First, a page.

"Potential, as well as actual division of labour seems to contribute to spouses' well-being, especially for women and where there is a young family to raise," the study published by Elsevier said.

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i am not surprised :p what i am surprised about now and then is that people expect it to be different. there is no thing like a magical happily ever after in real life, you have to work for it. (says one who's never been married, but in my book long-term relationships count :lol: )

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Guest Candy
An underwater mountain with some of the richest diversity of marine life in the Caribbean has been found by scientists.
:cool:

 

 

look HERE ... if you scroll down you can click on " in pictures" to see how it looks like (under the last piccie)

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Awww, the little goby fish are so cute.

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wow, that is amazing, it is really good to know that not everything is going downhill, and that there are still places like that.

 

:joy: <- moi trying to pretend i am a fish :p

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A rare print taken by US photography pioneer Edward Steichen has set a world record for the highest price paid for a photograph auction.

 

The Pond-Moonlight - taken in New York in 1904 - was sold for $2.9m (£1.6m), more than doubling the previous record.

 

Go here for more.

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Guest Candy

wow that`s a lot of money! :swoon: but the pic is lovely! :p

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:bigeyes: whoa!! that is a huge amount of dough. but yes, lovely photo.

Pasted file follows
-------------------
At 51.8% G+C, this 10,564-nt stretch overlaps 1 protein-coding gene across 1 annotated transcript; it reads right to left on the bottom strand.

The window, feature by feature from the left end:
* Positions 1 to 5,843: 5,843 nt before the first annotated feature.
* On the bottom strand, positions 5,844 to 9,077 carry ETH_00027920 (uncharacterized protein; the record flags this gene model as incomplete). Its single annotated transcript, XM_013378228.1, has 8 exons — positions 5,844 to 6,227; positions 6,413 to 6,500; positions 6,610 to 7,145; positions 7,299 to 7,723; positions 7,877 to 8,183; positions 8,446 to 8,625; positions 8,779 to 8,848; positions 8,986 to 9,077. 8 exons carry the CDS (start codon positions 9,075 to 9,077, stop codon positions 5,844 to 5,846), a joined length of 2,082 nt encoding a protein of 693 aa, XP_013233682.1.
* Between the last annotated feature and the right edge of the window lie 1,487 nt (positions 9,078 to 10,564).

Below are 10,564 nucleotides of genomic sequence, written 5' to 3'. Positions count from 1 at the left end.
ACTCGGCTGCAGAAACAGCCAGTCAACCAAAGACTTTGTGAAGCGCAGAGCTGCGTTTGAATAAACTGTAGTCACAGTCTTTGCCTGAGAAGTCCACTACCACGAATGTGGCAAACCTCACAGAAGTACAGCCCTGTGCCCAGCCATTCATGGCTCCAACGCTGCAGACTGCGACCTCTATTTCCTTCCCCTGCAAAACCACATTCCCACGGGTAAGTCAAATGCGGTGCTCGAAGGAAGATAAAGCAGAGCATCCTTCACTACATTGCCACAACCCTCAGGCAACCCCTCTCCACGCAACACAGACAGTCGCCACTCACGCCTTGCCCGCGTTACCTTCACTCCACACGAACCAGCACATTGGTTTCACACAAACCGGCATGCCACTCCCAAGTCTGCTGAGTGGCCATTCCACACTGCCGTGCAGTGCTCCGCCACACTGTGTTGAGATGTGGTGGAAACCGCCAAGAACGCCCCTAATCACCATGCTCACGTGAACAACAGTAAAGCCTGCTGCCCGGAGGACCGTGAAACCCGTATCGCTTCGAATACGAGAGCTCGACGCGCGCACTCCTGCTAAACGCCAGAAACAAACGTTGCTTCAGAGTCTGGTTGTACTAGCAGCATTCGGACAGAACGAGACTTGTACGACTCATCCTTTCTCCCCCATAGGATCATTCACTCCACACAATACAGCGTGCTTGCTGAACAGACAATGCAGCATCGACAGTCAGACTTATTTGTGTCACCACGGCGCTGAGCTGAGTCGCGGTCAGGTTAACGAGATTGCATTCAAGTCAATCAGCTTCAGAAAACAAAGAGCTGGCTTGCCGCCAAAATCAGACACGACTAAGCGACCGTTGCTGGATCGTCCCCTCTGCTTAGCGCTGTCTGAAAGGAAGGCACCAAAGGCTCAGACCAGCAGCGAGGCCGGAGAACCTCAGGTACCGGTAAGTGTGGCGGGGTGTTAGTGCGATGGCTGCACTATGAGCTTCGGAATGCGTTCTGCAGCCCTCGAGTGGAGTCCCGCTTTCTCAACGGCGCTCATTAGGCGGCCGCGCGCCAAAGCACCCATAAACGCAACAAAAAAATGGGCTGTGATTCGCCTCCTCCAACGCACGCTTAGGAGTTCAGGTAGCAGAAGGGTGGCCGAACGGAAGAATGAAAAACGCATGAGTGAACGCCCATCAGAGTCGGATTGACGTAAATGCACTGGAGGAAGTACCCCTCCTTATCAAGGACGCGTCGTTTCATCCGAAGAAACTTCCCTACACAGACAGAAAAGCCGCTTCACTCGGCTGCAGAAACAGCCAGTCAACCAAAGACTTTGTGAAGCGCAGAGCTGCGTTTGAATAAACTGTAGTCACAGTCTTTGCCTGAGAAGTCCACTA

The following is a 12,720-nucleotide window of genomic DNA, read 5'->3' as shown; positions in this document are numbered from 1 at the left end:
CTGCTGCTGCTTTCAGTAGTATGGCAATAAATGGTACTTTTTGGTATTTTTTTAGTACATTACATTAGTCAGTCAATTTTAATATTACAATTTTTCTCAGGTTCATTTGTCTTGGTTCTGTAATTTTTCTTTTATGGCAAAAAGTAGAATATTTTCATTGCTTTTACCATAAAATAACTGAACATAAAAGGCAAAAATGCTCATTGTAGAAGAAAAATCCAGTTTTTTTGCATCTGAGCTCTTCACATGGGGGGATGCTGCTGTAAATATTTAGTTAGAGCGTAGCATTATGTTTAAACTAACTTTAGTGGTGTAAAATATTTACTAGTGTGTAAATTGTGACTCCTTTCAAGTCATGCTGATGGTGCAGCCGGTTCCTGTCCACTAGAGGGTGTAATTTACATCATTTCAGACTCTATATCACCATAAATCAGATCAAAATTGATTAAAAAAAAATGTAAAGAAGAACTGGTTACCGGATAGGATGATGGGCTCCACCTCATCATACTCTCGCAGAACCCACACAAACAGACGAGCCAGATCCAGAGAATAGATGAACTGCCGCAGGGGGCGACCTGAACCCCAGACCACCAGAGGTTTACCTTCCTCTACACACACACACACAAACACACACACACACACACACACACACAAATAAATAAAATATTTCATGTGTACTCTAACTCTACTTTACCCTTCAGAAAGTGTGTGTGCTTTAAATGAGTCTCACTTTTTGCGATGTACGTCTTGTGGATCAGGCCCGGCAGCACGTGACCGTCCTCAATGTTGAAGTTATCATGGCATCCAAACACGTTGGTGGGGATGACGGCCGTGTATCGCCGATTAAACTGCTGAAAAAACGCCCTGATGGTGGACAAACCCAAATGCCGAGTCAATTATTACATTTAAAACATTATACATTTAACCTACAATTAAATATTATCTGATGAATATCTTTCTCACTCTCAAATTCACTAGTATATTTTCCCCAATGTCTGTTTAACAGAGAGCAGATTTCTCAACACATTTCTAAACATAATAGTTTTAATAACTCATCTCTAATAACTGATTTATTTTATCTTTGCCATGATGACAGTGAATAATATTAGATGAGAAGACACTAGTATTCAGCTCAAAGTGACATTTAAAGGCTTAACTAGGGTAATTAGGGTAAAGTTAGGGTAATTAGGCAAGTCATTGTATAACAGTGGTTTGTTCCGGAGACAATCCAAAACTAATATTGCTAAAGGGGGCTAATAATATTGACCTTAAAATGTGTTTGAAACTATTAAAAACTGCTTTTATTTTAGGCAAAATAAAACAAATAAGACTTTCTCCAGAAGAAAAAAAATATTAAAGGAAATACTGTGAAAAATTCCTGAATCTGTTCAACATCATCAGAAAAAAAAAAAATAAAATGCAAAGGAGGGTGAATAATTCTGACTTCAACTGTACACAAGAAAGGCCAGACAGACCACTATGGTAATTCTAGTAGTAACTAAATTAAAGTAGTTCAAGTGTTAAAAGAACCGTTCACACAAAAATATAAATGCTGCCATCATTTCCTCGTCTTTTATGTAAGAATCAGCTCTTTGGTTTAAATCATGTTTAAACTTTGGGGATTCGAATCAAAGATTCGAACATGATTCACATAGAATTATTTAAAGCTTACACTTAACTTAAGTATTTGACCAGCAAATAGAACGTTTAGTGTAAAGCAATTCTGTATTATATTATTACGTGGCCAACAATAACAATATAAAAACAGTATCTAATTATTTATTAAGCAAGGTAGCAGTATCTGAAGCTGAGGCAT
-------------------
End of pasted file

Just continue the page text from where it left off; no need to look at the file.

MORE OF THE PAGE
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Guest Girl from Mars

Love the pic but hey, the price :what:

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the seaweed picture in the BBC site is so cool!

 

the pond picture is gorgeous. not sure i'd pay THAT much money for it though. :lol:

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It would depend on how much money I had, I guess. It IS a drop dead gorgeous pic, and also a huge piece of the history of photography. A very tempting combination & if I had the kind of money Donald Trump has . . .

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… then you would sponsor me, i hope :lol:

 

but i agree - if i had that kind of money, i would buy that kind of thing, rather than anything else, i guess.

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… then you would sponsor me, i hope :lol:

 

but i agree - if i had that kind of money, i would buy that kind of thing, rather than anything else, i guess.

We would be drinking :champ: at the newly renamed "Maike-a-Lago".

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Guest Candy
Belgian spectators at the Turin Winter Olympics could be excused for thinking they had found new winter heroes as skiers in their home colours raced by.

 

:roll:

 

more HERE